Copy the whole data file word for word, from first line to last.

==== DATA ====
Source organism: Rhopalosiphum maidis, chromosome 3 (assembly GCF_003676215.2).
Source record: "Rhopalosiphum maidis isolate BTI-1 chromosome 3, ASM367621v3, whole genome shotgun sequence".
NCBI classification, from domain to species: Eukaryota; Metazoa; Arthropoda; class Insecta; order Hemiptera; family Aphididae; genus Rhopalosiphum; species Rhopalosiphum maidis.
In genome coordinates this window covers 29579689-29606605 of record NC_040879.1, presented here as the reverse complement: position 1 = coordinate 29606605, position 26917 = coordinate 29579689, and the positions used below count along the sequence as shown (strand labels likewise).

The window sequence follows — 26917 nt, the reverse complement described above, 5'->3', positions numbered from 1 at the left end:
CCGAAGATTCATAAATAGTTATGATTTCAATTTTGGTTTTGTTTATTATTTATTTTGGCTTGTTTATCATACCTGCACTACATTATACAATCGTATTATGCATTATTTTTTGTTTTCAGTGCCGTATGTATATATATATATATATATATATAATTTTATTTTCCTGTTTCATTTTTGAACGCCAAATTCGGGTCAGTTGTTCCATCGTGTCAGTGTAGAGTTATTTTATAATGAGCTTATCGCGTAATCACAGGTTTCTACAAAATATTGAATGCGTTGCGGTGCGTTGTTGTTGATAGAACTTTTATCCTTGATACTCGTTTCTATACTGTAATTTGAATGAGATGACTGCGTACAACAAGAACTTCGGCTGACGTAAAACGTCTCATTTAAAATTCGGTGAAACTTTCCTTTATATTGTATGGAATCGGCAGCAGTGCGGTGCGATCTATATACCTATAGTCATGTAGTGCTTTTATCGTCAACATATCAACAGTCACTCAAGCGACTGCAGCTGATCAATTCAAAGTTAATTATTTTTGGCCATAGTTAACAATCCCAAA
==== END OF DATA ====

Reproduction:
Source organism: Rhopalosiphum maidis, chromosome 3 (assembly GCF_003676215.2).
Source record: "Rhopalosiphum maidis isolate BTI-1 chromosome 3, ASM367621v3, whole genome shotgun sequence".
NCBI classification, from domain to species: Eukaryota; Metazoa; Arthropoda; class Insecta; order Hemiptera; family Aphididae; genus Rhopalosiphum; species Rhopalosiphum maidis.
In genome coordinates this window covers 29579689-29606605 of record NC_040879.1, presented here as the reverse complement: position 1 = coordinate 29606605, position 26917 = coordinate 29579689, and the positions used below count along the sequence as shown (strand labels likewise).

The window sequence follows — 26917 nt, the reverse complement described above, 5'->3', positions numbered from 1 at the left end:
CCGAAGATTCATAAATAGTTATGATTTCAATTTTGGTTTTGTTTATTATTTATTTTGGCTTGTTTATCATACCTGCACTACATTATACAATCGTATTATGCATTATTTTTTGTTTTCAGTGCCGTATGTATATATATATATATATATATATAATTTTATTTTCCTGTTTCATTTTTGAACGCCAAATTCGGGTCAGTTGTTCCATCGTGTCAGTGTAGAGTTATTTTATAATGAGCTTATCGCGTAATCACAGGTTTCTACAAAATATTGAATGCGTTGCGGTGCGTTGTTGTTGATAGAACTTTTATCCTTGATACTCGTTTCTATACTGTAATTTGAATGAGATGACTGCGTACAACAAGAACTTCGGCTGACGTAAAACGTCTCATTTAAAATTCGGTGAAACTTTCCTTTATATTGTATGGAATCGGCAGCAGTGCGGTGCGATCTATATACCTATAGTCATGTAGTGCTTTTATCGTCAACATATCAACAGTCACTCAAGCGACTGCAGCTGATCAATTCAAAGTTAATTATTTTTGGCCATAGTTAACAATCCCAAA